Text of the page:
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Roanoke Valley museum artifacts make top 10 endangered list

Roanoke Valley museum artifacts make top 10 endangered list


Four museums from the Roanoke Valley and its surrounding counties have landed on a prominent Top 10 list.

The list in question is Virginia’s Top 10 Endangered Artifacts, an annual promotion from the Virginia Association of Museums designed to draw attention to objects in museum collections that are in need of funds for conservation.

The association announced the 2016 list at the end of September, marking the “first time four area museums have been on the list,” said National D-Day Memorial Director of Education John Long.

Aside from the D-Day Memorial in Bedford, the Botetourt County Historical Society and Museum in Fincastle and the History Museum of Western Virginia and the Taubman Museum of Art in Roanoke all made the list. Though a “People’s Choice” artifact is chosen from the many nominees by popular vote, the Top 10 list is selected by a panel of collections care experts.

National D-Day Memorial

Roanoke native and D-Day veteran Bob Slaughter, the driving force behind the founding of the D-Day Memorial, kept a moving memento of his wartime service that the nonprofit seeks to preserve. U.S. Gen. Dwight Eisenhower sent an Order of the Day to troops prior to the invasion. It begins, “You are about to embark upon the Great Crusade, toward which we have striven these many months. The eyes of the world are upon you.”

Slaughter had 75 of his comrades-in-arms sign his copy of the letter. Within hours, 11 of those men were killed during the landing at Normandy, and four more died in the days that followed. Slaughter managed to save the letter and had it framed after he came home. After his death in 2012 at age 87, his family found it among his papers. “In a way, this was his D-Day memorial before he built the D-Day Memorial,” Long said.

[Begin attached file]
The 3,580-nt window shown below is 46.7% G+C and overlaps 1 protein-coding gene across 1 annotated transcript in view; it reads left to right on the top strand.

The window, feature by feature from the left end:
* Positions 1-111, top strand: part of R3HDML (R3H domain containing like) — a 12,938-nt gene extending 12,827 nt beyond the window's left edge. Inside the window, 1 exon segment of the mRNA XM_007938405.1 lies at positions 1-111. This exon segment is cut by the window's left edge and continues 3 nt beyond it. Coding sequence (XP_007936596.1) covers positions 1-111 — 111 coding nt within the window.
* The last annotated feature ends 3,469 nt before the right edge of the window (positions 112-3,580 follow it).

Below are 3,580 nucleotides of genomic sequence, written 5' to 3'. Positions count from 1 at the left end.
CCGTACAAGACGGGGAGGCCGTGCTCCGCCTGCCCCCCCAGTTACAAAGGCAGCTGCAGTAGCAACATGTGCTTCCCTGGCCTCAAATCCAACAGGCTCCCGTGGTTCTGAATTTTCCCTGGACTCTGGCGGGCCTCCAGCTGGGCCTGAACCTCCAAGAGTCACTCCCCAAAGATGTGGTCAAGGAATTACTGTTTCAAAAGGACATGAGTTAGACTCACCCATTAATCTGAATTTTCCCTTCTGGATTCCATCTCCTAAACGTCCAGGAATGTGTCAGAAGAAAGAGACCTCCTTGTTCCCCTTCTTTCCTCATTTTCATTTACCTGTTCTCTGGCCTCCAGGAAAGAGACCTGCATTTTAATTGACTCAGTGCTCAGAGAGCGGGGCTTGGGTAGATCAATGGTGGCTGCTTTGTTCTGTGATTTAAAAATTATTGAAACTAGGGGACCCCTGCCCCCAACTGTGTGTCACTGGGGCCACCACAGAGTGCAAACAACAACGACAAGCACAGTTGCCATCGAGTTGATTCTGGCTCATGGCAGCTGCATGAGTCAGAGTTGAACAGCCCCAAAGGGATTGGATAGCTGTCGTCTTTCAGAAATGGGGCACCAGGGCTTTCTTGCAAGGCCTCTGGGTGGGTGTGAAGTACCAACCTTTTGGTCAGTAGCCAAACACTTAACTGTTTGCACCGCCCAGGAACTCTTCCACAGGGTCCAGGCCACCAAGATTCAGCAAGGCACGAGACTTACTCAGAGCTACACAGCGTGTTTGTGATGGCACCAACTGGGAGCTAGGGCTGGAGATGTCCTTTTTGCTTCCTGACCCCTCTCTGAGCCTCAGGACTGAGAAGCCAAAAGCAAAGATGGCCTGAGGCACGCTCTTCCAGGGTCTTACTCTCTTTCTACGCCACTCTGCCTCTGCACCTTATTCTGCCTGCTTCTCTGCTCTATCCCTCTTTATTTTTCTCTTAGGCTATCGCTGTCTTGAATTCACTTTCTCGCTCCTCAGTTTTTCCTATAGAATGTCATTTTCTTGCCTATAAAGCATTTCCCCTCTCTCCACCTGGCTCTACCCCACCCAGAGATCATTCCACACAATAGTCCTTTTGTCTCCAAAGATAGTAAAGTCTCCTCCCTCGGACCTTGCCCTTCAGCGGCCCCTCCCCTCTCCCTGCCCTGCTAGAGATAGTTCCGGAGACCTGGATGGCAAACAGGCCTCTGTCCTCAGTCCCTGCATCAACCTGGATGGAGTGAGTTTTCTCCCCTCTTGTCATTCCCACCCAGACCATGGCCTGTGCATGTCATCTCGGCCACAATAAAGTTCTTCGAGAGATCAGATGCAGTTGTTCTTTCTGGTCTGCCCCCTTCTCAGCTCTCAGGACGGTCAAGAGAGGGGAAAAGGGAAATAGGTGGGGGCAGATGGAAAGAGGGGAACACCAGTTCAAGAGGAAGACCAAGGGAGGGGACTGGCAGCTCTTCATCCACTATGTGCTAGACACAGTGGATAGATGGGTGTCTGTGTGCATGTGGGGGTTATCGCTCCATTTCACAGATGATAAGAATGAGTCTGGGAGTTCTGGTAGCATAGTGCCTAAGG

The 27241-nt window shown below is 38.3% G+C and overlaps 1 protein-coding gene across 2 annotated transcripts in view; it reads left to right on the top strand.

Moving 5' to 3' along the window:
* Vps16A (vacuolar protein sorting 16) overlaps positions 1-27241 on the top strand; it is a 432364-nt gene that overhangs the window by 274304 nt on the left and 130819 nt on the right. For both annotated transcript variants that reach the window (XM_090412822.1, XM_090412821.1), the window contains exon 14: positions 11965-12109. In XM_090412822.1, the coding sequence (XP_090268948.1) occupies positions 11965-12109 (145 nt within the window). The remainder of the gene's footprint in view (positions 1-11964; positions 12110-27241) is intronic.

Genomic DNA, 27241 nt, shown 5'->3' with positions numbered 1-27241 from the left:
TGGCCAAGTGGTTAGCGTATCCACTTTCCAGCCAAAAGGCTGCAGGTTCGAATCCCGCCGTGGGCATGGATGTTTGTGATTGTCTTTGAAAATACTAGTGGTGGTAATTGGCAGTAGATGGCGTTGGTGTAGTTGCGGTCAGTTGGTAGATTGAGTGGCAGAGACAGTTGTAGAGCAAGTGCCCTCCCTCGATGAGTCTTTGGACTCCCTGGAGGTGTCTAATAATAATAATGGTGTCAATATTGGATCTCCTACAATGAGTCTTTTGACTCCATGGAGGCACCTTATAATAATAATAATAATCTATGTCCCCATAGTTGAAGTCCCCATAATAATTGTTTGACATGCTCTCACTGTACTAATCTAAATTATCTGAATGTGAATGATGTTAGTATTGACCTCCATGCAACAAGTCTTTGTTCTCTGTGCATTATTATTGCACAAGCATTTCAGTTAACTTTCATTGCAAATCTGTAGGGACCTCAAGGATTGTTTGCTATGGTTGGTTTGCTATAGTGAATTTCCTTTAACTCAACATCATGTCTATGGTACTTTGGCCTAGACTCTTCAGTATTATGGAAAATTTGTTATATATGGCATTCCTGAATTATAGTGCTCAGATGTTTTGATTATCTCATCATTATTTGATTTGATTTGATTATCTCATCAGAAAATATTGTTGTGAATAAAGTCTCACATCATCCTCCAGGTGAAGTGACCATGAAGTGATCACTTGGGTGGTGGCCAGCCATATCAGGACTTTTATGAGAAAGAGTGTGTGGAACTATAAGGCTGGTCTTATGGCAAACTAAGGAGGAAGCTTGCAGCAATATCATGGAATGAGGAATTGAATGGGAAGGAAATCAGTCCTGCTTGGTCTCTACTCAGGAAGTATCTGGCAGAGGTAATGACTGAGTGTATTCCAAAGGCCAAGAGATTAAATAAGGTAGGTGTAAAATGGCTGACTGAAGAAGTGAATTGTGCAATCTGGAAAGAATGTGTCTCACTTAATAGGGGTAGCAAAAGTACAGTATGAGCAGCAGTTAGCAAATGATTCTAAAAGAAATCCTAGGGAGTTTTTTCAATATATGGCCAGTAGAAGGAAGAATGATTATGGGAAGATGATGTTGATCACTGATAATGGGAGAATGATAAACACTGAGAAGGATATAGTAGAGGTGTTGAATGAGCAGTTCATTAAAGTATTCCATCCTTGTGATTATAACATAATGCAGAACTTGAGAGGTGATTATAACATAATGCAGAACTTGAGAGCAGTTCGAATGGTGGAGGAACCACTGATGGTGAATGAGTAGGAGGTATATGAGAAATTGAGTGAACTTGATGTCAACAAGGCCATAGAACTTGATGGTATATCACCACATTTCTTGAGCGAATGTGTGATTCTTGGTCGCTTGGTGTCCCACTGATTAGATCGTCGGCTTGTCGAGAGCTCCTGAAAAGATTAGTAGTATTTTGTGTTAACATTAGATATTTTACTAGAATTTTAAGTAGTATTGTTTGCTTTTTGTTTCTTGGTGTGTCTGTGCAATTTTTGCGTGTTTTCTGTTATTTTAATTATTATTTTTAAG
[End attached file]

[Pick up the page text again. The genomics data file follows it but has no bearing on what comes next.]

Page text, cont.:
Removing the deteriorating document from its frame without damaging it would require a professional conservator and cost thousands of dollars, Long said.

Taubman Museum of Art

The Taubman Museum appeared on the list for the first time with the Macdowell-Eakins archive of 350 photographs and negatives.

The Peggy Macdowell Thomas Collection forms the core of the Taubman’s archive of American art. Peggy Macdowell Thomas, who died in 2001 at age 89, bequeathed her art collection to the museum, and that collection included portraits by Thomas Eakins, considered one of America’s greatest painters, and his wife, Susan Eakins. The Eakinses were Macdowell Thomas’ aunt and uncle. The Macdowell family was also involved in the founding of the Norfolk and Western Railway in Roanoke.

The photographs, which include family portraits, were used as painting aids by Eakins, his wife and his students. At present stored in freezer conditions, they need to be stabilized and also need to have reproductions made so the public can see them, museum officials said.

Botetourt County Historical Society and Museum

The Botetourt County museum has highlighted an embroidered sampler from 1830. The sampler was discovered in a Staunton attic, said Susan Hayes, the Botetourt County Historical Society’s secretary.

An alphabet sampler typical of the era, the year, 1830, and the words “Botetourt County” were actually sewn into the cloth, as was the name of the girl who made it, Nancy Snider. Hayes said the society believes her to be the same Nancy Jane Snider who married a William P. Brown in Botetourt County in 1848, making her one of the county’s earliest settlers. “We wonder what happened to Nancy and her family and where she went from here,” Hayes said.

The sampler has become discolored and damaged over time, and as with Slaughter’s letter, preservation involves removing it from its frame, a process that would cost at least $1,000, Hayes said.

History Museum of Western Virginia

The history museum’s artifact might be familiar to recent visitors, as it was displayed as part of the “Happily Ever After” exhibition of antique wedding dresses. The elegant red and black striped silk dress from 1858 was worn for a wedding in New York, and then likely worn again as a day dress, as only the wealthiest of families could afford to purchase a dress for one-time use. The dress shows evidence of damage that required repairs. Like the sampler, it was discovered stored in an attic, this time in the New River Valley.

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Mike Allen is the editorial page editor for The Roanoke Times. His past beats as a Roanoke Times reporter included Botetourt County, Franklin County, courts and legal issues, and arts and culture.

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